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With a compression sleeve on his left calf, nose tackle Michael Pierce moved around at Thursday's Vikings practice like a 340-pound defender who doesn't expect to miss much more time.

Pierce, the Vikings' top 2020 free-agent signing who opted out last season because of COVID-19 concerns, said he should be healed "soon" from a calf strain he suffered while training in Alabama this summer. After participating in defensive line drills, he's been rehabbing off to the side of practices while mending an injury that wasn't reported until last week.

"I actually injured it three weeks before you guys found out," Pierce said. "So it's doing a lot better, is a lot further along than what Coach and them expected. When I came back from 'Bama and started getting treatments, they were pretty shocked, so that's a good thing."

Coach Mike Zimmer said the Vikings training staff is "taking it easy" with Pierce with over six weeks to go before the Sept. 12 season opener in Cincinnati. Pierce said he wasn't taking it easy this summer when he got injured during agility drills.

"I was doing a little bit too much D-end stuff," Pierce said, "change of direction and all of those little things. We're going to peel back on that next summer, but yeah, I'm feeling pretty good."

Pierce was signed last year to replace nose tackle Linval Joseph. The two worked out together this summer, when Pierce said Joseph "gave me his blessing" as the new anchor in the middle of the Vikings defense.

It's been 18 months since Pierce last donned shoulder pads, in his last game for the Ravens in January 2020, and the anticipation is mounting as he waits on his calf strain to heal.

"It will be a little bit of nervousness, a little butterflies, but I think that happens at any point in camp," Pierce said. "Just anxiousness. I'll probably have to like pull myself back a little bit. I'm itching. If you can't tell, I'm fidgety, but once this calf gets to 100 percent, I'll be able to roll."

'I guess I'm getting soft'

Zimmer was asked how he's changed entering Year 8 as the Vikings coach when he quipped, "I guess I'm getting soft." He quickly found an example of his rounded edges when last spring, amid a leaguewide push by the player's union to lessen offseason workloads, he recalled a meeting with about 20 players to negotiate some changes.

Though he didn't want to slow practice tempo for everybody, Zimmer conceded to soft-shell helmets being used that would prevent head-to-head collisions along the lines.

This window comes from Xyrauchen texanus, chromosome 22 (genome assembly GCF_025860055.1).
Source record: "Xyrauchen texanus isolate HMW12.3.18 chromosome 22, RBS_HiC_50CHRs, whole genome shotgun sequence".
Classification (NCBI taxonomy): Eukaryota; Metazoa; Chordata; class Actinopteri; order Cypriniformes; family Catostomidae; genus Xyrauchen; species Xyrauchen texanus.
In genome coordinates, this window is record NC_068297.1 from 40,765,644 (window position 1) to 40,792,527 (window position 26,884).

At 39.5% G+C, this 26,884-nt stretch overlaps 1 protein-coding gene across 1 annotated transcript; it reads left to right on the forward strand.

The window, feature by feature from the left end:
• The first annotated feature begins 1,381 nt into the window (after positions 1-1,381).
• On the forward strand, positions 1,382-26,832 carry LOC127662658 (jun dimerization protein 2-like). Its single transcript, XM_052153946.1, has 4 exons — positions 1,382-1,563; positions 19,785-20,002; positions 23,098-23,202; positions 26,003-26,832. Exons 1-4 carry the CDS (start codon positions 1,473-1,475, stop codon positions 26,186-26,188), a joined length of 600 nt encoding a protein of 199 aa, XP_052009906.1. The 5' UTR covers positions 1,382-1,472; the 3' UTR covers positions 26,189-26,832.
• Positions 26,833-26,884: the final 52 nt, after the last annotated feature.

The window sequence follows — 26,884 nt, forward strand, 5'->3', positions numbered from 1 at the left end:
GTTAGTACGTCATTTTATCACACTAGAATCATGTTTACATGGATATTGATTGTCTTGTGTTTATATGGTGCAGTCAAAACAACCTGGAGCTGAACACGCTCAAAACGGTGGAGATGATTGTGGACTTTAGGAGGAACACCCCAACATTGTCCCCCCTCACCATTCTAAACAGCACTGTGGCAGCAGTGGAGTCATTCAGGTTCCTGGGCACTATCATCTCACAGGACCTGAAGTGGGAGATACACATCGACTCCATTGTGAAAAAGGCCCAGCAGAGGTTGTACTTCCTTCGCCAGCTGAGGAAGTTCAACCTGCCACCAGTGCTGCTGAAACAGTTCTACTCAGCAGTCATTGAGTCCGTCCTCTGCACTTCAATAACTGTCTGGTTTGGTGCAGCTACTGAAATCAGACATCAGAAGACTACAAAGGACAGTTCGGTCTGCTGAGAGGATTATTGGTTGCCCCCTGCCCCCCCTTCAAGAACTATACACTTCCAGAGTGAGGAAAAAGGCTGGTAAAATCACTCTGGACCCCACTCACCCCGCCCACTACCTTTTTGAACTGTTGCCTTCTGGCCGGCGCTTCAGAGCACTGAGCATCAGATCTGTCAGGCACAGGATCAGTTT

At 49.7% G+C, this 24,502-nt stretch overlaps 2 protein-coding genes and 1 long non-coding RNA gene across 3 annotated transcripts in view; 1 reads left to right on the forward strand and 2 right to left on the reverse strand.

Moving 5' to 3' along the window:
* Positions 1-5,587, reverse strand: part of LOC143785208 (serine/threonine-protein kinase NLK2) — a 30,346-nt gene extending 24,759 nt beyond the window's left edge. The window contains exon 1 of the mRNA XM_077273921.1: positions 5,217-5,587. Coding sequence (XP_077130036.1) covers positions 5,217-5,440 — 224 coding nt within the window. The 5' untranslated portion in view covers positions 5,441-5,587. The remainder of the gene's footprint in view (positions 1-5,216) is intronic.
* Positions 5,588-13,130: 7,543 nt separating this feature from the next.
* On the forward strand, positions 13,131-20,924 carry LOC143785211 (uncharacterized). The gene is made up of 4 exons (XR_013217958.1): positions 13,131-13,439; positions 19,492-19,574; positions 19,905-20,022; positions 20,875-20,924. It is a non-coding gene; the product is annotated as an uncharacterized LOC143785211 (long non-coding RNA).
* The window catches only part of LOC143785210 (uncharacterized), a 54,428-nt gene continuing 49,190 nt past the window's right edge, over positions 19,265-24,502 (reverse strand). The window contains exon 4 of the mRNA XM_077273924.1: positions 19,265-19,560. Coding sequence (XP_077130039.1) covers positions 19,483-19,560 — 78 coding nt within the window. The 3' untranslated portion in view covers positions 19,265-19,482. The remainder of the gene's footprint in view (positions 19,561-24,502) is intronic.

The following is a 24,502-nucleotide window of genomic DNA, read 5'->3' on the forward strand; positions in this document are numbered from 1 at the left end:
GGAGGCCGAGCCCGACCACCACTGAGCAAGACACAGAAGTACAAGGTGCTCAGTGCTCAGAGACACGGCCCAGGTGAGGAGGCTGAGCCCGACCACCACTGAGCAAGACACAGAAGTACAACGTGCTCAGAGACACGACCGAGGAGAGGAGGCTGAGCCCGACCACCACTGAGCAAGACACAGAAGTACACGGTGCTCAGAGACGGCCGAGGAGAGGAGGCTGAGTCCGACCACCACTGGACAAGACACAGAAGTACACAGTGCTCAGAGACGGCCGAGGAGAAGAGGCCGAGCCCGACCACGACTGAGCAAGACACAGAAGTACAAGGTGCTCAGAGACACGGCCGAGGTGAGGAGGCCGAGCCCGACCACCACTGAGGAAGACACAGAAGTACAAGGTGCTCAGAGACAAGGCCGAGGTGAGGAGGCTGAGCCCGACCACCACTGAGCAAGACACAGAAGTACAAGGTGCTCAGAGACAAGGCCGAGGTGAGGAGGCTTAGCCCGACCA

"So I said, what I'll do is I'll take some of the pounding off the linemen," Zimmer said, "so C.J. Ham isn't going and blocking Anthony Barr on a lead weak at full speed in the spring. So, we took a lot out of that. But I told them what we're going to have to do when we come back here in the fall, now, [is] the lines have to earn their money."

Darrisaw remains sidelined; Hunter stands out

Thursday's practice saw the same four players, left tackle Christian Darrisaw (groin), center Cohl Cabral (undisclosed), kicker Riley Patterson (undisclosed), and cornerback Jeff Gladney, not participating. Only Gladney, whose grand jury date in Dallas County was scheduled for Thursday, was not present.

Four others — receiver Dede Westbrook (knee), cornerback Bashaud Breeland (shoulder), Pierce (calf), and tight end Shane Zylstra (undisclosed) — were limited. Defensive end Danielle Hunter has had no apparent limitations coming off neck surgery, which Zimmer noticed.

"I wasn't really closely watching him, but I sure did notice him," Zimmer said. "The first time we went one-on-one pass rush, he was going against [Brian] O'Neill, and it was amazing. So, I heard O'Neill ask him, he said, 'Danielle, what was that move?' And [Hunter] said, 'I don't know. It just happened.' He's just slithery and long arms and athletic; it's just different."

Westbrook's terms

Westbrook's one-year contract with the Vikings is a veteran salary benefit deal, meaning the roughly $1.13 million value is higher than his cap hit ($987,500) for this season. It's a measure that allows NFL teams to sign veteran players with at least four accrued seasons to a minimum salary at a reduced cap hit.